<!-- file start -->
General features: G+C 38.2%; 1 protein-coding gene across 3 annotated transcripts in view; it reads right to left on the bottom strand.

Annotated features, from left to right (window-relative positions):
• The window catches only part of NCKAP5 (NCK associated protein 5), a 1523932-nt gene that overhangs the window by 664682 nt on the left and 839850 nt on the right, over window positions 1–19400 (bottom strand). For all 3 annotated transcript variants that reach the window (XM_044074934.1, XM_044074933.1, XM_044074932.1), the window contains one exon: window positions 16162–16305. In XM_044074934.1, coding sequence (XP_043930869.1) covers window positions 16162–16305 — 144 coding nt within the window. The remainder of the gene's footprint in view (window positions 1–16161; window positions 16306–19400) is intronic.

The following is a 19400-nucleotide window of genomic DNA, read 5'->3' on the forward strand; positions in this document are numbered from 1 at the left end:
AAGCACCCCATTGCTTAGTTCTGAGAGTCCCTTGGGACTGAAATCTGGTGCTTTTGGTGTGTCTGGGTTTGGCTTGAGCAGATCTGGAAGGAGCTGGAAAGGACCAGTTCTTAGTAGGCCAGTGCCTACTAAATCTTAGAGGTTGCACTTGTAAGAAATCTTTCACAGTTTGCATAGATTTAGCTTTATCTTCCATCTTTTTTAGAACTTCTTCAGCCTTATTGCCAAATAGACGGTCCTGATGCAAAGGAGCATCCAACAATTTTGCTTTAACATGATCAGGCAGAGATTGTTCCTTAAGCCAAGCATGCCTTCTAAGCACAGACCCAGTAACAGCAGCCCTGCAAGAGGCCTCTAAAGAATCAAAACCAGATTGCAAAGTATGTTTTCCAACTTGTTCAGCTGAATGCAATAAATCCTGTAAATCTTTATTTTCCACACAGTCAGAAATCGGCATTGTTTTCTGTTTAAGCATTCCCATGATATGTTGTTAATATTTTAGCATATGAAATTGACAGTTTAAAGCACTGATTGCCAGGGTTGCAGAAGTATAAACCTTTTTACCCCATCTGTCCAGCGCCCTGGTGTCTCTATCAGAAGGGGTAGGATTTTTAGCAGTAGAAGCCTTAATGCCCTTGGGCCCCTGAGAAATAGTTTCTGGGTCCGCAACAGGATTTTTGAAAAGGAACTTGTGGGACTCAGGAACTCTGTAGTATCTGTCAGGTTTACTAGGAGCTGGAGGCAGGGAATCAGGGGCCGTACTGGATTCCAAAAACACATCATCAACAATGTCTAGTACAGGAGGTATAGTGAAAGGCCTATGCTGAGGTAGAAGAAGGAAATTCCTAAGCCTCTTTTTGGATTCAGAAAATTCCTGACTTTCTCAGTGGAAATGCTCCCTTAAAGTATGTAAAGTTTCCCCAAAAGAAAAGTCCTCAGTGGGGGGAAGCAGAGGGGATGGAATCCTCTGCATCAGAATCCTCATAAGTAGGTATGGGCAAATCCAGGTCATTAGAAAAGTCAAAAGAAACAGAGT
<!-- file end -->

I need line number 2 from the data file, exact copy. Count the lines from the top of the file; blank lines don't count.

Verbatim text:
Annotated features, from left to right (window-relative positions):